Daycare puts children with lung disease at risk for serious illness
Exposure to common viruses in daycare puts children with a chronic lung condition caused by premature birth at risk for serious respiratory infections, according to a study from Johns Hopkins Children's Center published in the October issue of Pediatrics.
The researchers say their findings should prompt pediatricians to monitor their prematurely born patients, regardless of age, for signs of lung disease and to discuss the risks of daycare-acquired infections with the children's parents. These risks, the researchers found, include increased emergency room visits and medication use and more days with breathing problems.
"Daycare can be a breeding ground for viruses and puts these already vulnerable children at risk for prolonged illness and serious complications from infections that are typically mild and short-lived in children with healthy lungs," said lead investigator Sharon McGrath-Morrow, M.D., M.B.A., a lung specialist at Hopkins Children's.
Investigators interviewed the parents of 111 children ages 3 and under with chronic lung disease of prematurity (CLDP) about their child's daycare attendance, infections, symptoms, emergency room visits, hospitalizations and use of medications.
Children with CLDP who attended daycare (22 out of the 111) were nearly four times more likely to end up in the ER with serious respiratory symptoms than those who didn't attend daycare, were twice as likely to need corticosteroids, and were more than twice as likely to need antibiotics. Children who attended daycare were nearly three times more likely to have breathing problems at least once a week compared to those not attending daycare.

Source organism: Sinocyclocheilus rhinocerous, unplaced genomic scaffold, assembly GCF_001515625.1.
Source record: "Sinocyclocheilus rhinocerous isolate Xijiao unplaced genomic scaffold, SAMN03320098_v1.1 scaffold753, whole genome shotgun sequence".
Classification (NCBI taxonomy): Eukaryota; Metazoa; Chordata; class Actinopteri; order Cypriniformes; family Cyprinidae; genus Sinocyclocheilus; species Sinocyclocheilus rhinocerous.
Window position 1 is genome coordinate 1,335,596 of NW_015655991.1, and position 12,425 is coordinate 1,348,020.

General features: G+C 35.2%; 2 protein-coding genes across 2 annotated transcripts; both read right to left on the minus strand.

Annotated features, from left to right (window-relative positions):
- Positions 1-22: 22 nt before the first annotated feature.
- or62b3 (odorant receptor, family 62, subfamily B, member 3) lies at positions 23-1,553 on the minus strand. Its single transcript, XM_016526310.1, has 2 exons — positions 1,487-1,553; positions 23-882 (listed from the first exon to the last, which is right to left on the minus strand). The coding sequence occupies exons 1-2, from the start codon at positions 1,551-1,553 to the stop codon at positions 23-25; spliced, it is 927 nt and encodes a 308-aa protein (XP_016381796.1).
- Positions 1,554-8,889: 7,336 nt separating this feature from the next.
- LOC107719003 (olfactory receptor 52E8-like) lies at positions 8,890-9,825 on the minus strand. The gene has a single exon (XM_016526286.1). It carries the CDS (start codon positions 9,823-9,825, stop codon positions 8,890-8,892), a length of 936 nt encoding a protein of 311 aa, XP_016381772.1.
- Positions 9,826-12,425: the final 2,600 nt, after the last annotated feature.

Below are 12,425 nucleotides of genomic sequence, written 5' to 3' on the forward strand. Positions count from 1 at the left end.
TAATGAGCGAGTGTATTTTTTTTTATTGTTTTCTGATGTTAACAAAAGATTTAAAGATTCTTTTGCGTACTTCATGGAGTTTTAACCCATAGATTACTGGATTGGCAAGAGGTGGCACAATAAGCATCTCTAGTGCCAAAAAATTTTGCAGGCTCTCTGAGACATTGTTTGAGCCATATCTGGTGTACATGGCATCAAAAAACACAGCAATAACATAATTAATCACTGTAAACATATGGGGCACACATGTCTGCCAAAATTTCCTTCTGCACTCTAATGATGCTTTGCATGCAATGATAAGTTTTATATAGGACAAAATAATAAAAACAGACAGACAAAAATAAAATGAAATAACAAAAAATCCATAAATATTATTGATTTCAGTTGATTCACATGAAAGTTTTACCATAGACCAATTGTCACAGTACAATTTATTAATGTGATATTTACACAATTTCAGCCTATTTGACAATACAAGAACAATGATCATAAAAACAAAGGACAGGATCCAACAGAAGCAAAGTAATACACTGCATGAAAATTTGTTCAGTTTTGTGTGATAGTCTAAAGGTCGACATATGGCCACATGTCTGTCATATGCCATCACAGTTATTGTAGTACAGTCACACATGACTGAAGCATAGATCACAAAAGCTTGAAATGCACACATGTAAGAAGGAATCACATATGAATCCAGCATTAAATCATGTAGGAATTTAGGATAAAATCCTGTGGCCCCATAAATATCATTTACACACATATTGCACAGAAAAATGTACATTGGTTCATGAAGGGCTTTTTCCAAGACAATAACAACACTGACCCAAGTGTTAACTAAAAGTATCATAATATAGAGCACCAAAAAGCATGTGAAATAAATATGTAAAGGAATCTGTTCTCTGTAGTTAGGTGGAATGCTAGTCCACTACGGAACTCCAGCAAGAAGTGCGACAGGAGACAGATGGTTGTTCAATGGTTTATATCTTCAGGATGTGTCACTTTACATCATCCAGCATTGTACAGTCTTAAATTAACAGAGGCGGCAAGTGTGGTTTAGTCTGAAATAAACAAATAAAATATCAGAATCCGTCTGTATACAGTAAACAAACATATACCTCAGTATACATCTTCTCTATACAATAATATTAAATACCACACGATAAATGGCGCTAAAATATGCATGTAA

Because the often serious complications caused by these infections can land children in the hospital and require prolonged treatment, the investigators are urging pediatricians to make parents aware of the risk.
"Repeated infections in children with lung disease of prematurity can also put them on a fast track to lifelong respiratory problems and chronic lung damage, so prevention in early life is crucial," McGrath-Morrow says.
The researchers advise parents of children with CLDP to avoid ? whenever possible ? sending their children to daycare during the first two years of life because most of the catch-up lung growth occurs during that time. Most children with CLDP improve with age as their lungs mature, but about one-fourth continue to have respiratory problems as adults, the investigators say.
Among the 22 children with CLDP who attended daycare, 37 percent went to the ER for worsening symptoms since their last day in daycare, compared to 12 percent of children who did not attend daycare. More than 15 percent of those who attended daycare were hospitalized for viral illness, compared to 6 percent among those who didn't attend daycare. Thirty-nine percent of those in daycare needed corticosteroids for their illness and 50 percent of them required antibiotics, compared to 19 percent and 26 percent, respectively, for those who were not in daycare. Children in daycare had more respiratory episodes in the week before their visit to the doctor. More than half of the children in daycare had respiratory symptoms in the week before their visit, compared to 29 percent of those not enrolled in daycare.
CLDP develops in about a quarter of babies born at or before 26 weeks of gestation, according to the investigators, but even those born as late as 32 weeks of gestation can develop the condition, the researchers say.